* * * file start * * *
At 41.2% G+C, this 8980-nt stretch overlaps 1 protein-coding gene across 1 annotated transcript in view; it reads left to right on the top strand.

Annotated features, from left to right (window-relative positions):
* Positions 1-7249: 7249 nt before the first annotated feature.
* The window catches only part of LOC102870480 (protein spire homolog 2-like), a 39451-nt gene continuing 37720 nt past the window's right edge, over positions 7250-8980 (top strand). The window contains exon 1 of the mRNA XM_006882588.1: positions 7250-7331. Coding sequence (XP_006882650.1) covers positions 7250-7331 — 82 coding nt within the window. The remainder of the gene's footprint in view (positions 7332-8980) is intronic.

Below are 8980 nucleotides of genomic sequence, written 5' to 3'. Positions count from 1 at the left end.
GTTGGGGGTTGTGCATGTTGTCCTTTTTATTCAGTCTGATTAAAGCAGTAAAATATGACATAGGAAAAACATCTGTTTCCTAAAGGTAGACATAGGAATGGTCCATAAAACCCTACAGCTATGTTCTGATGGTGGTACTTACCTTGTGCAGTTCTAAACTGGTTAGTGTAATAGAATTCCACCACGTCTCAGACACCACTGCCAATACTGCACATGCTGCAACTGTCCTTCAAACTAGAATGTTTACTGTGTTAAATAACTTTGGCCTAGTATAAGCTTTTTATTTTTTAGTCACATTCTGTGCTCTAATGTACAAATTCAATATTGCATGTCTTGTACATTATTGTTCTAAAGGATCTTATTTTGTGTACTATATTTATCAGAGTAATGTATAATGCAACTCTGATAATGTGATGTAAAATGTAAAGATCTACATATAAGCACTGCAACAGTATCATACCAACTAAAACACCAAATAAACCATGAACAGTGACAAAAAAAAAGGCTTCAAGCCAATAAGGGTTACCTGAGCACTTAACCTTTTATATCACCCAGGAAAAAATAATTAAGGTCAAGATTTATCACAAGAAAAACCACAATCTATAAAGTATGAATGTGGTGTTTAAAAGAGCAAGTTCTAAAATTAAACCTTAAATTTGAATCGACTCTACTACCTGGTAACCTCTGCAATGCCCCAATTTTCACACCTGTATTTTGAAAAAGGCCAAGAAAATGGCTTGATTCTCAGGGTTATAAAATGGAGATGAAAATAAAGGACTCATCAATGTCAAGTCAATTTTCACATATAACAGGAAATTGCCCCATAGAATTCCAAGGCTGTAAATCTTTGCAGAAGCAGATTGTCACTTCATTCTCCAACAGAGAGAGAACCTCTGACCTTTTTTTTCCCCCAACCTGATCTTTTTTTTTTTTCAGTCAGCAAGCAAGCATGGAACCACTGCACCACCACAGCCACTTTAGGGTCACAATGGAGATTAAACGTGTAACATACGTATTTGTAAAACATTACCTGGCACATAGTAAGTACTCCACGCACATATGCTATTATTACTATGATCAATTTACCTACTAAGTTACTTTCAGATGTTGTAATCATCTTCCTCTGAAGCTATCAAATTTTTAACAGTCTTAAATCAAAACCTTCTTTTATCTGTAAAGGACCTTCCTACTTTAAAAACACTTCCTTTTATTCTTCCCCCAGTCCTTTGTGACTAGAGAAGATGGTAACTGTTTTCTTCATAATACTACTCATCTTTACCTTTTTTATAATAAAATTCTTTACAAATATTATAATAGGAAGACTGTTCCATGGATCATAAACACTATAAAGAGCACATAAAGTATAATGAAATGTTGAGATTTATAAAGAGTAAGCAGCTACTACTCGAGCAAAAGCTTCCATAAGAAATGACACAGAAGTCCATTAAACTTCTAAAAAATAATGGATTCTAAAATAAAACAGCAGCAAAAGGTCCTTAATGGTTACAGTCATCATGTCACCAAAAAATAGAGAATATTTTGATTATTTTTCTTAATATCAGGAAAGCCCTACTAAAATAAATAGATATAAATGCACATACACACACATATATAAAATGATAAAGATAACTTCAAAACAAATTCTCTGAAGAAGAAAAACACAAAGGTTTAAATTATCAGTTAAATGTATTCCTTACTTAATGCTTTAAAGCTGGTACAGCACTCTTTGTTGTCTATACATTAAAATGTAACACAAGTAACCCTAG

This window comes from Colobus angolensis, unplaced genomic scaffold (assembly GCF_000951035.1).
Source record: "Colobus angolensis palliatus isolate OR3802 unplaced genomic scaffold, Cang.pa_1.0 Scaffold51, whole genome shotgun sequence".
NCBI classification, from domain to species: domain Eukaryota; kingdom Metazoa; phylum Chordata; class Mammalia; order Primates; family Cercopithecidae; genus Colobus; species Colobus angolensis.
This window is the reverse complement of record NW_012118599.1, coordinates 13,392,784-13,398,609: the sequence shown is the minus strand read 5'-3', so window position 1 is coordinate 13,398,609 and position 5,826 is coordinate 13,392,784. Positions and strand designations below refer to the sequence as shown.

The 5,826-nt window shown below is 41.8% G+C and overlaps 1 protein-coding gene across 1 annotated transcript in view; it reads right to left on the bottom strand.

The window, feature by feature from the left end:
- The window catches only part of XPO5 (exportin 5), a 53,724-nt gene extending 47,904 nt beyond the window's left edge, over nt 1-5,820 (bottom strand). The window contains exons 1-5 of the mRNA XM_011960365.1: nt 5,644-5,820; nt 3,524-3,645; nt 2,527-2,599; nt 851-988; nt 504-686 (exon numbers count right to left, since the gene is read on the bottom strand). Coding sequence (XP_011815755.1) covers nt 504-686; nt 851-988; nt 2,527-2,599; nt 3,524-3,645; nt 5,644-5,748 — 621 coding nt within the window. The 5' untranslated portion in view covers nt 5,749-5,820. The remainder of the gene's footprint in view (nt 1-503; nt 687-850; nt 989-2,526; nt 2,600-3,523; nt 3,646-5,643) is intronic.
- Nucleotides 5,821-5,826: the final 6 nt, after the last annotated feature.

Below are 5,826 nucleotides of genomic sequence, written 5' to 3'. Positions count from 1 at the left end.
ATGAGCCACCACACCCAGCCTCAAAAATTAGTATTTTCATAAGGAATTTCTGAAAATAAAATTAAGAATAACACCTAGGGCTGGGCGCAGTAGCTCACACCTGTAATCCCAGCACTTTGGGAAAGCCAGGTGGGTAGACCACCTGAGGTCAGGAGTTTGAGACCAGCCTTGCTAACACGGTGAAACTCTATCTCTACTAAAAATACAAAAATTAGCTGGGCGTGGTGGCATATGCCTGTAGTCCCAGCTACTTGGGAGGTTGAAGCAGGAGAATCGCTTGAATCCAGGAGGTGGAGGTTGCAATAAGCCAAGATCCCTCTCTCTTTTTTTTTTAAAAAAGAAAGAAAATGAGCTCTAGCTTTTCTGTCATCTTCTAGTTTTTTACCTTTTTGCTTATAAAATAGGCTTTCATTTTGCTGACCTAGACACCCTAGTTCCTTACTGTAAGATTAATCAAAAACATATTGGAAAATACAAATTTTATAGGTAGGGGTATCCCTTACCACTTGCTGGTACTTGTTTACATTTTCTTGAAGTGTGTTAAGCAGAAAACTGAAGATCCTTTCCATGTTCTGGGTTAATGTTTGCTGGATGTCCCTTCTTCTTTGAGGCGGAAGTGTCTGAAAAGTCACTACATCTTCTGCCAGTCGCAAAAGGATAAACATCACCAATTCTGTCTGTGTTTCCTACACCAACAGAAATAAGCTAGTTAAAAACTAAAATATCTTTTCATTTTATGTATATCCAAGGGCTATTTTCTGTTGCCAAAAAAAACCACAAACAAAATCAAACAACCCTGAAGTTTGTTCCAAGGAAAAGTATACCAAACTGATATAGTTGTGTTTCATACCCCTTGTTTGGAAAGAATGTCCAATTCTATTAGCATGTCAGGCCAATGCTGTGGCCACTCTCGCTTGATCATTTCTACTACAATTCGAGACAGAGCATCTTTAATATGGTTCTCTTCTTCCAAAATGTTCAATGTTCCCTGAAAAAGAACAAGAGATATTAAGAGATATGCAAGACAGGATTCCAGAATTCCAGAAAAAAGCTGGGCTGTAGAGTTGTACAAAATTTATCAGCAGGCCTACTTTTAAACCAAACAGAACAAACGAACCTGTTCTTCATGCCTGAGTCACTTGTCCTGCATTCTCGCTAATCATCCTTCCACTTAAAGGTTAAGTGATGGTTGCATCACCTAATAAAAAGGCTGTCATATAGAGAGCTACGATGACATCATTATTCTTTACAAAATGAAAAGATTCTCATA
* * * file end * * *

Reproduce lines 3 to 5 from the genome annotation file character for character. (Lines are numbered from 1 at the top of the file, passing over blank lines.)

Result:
* Positions 1-7249: 7249 nt before the first annotated feature.
* The window catches only part of LOC102870480 (protein spire homolog 2-like), a 39451-nt gene continuing 37720 nt past the window's right edge, over positions 7250-8980 (top strand). The window contains exon 1 of the mRNA XM_006882588.1: positions 7250-7331. Coding sequence (XP_006882650.1) covers positions 7250-7331 — 82 coding nt within the window. The remainder of the gene's footprint in view (positions 7332-8980) is intronic.

Below are 8980 nucleotides of genomic sequence, written 5' to 3'. Positions count from 1 at the left end.